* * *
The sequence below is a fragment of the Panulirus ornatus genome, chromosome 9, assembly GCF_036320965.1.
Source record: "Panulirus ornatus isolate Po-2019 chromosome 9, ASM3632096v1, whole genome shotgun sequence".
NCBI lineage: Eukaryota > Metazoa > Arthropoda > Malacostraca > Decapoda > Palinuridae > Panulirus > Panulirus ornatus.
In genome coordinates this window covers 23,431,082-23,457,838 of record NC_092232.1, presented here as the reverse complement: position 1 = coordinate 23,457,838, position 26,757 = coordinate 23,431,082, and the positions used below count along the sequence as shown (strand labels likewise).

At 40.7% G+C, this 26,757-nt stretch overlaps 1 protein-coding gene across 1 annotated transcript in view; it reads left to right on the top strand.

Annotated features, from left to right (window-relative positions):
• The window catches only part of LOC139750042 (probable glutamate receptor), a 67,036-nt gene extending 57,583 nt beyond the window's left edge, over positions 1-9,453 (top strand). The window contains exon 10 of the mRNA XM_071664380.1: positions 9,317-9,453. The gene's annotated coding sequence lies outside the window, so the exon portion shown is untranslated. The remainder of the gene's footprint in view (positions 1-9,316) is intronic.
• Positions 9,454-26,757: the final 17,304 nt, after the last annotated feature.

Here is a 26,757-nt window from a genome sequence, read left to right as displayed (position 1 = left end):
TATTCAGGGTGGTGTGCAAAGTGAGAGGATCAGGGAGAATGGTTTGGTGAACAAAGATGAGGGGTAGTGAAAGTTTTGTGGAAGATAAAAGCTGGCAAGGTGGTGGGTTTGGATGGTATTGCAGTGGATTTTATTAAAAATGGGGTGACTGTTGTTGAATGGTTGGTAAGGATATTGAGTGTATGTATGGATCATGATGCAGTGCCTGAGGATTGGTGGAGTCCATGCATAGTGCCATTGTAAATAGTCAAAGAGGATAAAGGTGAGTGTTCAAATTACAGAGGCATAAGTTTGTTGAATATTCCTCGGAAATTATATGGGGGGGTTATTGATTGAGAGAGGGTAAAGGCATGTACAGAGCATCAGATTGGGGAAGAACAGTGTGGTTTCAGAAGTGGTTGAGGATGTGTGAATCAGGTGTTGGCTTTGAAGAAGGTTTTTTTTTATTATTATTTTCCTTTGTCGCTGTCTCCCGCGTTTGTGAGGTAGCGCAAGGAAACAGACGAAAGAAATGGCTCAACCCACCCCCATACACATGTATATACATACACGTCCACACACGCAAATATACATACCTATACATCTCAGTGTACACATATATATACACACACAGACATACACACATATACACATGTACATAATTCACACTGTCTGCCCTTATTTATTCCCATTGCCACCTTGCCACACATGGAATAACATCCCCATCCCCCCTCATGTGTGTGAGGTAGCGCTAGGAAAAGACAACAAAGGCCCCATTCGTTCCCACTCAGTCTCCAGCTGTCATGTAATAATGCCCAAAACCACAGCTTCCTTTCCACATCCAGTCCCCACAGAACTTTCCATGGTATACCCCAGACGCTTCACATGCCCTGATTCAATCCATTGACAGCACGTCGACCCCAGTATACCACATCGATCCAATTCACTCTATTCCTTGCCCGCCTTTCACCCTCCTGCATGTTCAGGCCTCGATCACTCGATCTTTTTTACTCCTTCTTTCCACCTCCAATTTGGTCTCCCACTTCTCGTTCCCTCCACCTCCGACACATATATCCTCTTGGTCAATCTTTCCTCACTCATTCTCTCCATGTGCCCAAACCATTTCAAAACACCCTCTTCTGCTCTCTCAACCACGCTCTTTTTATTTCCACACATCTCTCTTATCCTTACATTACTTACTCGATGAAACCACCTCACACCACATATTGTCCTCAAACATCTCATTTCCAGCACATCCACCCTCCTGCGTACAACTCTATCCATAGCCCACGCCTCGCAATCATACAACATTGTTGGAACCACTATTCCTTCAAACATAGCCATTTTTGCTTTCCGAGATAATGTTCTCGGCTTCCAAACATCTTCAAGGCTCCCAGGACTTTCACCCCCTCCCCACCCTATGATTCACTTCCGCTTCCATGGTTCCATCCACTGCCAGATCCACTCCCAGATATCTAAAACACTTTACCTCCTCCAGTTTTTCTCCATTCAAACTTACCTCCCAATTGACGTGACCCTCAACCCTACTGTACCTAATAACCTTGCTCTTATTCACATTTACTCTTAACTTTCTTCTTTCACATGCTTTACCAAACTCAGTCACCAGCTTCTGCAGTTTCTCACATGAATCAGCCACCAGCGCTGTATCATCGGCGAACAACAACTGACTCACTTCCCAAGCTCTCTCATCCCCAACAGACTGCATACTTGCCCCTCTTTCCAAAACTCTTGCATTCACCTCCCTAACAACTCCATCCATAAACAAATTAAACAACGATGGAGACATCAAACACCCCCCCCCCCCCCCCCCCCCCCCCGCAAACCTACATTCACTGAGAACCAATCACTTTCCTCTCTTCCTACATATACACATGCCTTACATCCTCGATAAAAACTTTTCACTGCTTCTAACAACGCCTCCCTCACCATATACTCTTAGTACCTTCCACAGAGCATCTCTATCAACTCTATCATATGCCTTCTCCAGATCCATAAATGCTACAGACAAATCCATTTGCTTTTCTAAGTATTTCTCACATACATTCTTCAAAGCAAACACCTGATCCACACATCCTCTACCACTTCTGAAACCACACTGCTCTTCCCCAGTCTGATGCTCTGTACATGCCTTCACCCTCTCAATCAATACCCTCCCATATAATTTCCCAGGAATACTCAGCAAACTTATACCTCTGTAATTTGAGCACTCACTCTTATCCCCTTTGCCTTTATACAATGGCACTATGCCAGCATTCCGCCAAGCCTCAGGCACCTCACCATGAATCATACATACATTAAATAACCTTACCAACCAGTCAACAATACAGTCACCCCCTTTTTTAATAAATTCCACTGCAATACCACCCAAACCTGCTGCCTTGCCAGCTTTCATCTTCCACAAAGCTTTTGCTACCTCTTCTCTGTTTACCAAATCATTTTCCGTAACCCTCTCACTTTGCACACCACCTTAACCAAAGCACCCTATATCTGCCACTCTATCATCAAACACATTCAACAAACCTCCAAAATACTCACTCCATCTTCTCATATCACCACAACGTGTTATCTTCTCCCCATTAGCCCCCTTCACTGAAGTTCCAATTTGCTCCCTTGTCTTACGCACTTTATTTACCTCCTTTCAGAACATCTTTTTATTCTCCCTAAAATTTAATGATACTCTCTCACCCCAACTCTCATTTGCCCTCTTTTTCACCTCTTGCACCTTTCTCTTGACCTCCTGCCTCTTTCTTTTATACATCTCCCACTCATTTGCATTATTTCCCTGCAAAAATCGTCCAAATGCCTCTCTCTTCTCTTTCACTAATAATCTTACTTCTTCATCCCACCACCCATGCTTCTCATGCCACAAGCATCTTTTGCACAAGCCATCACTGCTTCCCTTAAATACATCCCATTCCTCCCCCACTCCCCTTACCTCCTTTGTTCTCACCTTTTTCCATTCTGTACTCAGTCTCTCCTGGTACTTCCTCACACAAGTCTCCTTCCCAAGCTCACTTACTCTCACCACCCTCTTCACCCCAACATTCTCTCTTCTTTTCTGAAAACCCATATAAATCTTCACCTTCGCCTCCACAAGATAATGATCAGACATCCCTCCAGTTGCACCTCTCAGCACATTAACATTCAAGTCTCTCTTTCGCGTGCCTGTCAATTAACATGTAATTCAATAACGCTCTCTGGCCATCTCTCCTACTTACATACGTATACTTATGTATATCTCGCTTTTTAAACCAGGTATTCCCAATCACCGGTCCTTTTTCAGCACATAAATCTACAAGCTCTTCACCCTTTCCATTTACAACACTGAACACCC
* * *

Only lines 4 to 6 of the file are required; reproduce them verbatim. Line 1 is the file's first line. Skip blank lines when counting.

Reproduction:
In genome coordinates this window covers 23,431,082-23,457,838 of record NC_092232.1, presented here as the reverse complement: position 1 = coordinate 23,457,838, position 26,757 = coordinate 23,431,082, and the positions used below count along the sequence as shown (strand labels likewise).

At 40.7% G+C, this 26,757-nt stretch overlaps 1 protein-coding gene across 1 annotated transcript in view; it reads left to right on the top strand.

Annotated features, from left to right (window-relative positions):